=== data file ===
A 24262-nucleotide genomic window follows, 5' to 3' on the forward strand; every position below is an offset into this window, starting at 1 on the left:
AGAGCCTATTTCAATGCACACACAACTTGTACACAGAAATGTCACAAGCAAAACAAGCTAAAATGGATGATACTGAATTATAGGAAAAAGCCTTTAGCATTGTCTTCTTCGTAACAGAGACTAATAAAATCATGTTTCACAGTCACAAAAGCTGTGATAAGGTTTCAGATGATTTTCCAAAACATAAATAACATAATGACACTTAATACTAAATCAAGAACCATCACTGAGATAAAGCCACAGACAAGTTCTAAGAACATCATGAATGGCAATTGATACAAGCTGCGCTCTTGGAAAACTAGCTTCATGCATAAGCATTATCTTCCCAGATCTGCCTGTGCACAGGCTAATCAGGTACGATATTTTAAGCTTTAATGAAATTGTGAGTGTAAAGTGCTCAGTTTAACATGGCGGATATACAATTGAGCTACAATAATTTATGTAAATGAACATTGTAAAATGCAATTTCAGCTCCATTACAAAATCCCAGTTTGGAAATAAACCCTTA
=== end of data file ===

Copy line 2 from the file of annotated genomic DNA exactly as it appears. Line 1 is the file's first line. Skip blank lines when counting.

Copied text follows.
AGAGCCTATTTCAATGCACACACAACTTGTACACAGAAATGTCACAAGCAAAACAAGCTAAAATGGATGATACTGAATTATAGGAAAAAGCCTTTAGCATTGTCTTCTTCGTAACAGAGACTAATAAAATCATGTTTCACAGTCACAAAAGCTGTGATAAGGTTTCAGATGATTTTCCAAAACATAAATAACATAATGACACTTAATACTAAATCAAGAACCATCACTGAGATAAAGCCACAGACAAGTTCTAAGAACATCATGAATGGCAATTGATACAAGCTGCGCTCTTGGAAAACTAGCTTCATGCATAAGCATTATCTTCCCAGATCTGCCTGTGCACAGGCTAATCAGGTACGATATTTTAAGCTTTAATGAAATTGTGAGTGTAAAGTGCTCAGTTTAACATGGCGGATATACAATTGAGCTACAATAATTTATGTAAATGAACATTGTAAAATGCAATTTCAGCTCCATTACAAAATCCCAGTTTGGAAATAAACCCTTA